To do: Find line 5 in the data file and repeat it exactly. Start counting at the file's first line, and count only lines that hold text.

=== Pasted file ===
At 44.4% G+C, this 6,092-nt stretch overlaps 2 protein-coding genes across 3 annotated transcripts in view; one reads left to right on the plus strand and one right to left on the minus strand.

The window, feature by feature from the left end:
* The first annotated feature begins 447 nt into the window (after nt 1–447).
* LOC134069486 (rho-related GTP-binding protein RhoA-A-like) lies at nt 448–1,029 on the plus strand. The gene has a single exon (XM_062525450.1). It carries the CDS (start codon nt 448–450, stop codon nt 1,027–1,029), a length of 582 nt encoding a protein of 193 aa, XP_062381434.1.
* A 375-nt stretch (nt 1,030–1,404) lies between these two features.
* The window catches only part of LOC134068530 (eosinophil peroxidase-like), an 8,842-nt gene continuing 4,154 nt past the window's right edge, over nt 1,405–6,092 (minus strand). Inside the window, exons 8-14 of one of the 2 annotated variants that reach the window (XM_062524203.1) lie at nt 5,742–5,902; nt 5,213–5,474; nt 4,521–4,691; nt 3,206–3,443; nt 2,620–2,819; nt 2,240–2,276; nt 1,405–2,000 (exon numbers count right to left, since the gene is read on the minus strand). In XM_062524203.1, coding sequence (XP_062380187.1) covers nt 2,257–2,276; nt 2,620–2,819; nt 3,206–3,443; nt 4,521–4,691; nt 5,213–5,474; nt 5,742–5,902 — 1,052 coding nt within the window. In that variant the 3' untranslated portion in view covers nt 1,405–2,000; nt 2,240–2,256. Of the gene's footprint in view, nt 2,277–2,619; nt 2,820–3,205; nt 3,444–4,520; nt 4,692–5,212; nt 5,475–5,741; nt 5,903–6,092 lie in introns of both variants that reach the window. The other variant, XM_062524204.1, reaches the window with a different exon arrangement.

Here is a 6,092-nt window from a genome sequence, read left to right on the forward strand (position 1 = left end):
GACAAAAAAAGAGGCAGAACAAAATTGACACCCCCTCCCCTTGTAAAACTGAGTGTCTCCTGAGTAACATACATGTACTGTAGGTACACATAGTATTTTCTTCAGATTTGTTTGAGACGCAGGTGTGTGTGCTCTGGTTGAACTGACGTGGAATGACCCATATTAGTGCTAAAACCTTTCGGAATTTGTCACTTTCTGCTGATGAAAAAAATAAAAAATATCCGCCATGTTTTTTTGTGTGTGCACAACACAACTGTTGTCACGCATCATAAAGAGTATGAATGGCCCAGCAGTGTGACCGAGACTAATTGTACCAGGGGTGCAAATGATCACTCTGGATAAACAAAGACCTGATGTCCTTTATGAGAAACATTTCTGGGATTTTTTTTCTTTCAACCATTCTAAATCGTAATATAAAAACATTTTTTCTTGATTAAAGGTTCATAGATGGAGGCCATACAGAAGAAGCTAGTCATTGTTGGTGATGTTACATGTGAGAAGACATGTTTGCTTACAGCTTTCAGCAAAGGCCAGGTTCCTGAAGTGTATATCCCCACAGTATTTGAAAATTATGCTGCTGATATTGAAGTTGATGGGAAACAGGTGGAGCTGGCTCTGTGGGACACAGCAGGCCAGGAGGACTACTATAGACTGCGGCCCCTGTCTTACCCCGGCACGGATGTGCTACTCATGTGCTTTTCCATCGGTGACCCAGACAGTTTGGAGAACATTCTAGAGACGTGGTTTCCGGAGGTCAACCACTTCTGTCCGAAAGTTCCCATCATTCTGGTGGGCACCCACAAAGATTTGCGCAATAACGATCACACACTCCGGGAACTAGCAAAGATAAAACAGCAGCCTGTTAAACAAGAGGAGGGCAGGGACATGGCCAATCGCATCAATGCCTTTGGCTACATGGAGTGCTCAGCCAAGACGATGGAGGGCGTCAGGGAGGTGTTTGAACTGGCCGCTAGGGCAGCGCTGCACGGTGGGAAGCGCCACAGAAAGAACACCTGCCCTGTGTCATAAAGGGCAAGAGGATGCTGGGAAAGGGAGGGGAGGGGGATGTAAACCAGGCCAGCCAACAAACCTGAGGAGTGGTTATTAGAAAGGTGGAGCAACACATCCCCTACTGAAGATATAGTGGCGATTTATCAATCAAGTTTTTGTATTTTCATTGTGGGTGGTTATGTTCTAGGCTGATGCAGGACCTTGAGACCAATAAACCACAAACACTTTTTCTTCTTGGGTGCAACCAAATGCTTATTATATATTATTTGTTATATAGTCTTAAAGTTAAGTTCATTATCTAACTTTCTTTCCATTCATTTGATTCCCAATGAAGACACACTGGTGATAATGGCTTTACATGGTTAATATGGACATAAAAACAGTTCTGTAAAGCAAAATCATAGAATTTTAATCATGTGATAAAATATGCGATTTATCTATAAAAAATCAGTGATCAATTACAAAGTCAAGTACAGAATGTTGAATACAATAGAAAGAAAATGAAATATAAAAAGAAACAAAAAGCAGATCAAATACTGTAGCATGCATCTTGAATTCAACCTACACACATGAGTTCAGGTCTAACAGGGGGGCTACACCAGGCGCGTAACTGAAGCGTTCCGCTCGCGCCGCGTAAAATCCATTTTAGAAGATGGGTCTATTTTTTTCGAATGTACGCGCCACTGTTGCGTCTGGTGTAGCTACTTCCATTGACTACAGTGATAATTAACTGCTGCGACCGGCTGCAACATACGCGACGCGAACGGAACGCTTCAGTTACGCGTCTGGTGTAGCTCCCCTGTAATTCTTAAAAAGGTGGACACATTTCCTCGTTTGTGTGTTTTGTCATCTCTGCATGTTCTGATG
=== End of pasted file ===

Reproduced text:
* A 375-nt stretch (nt 1,030–1,404) lies between these two features.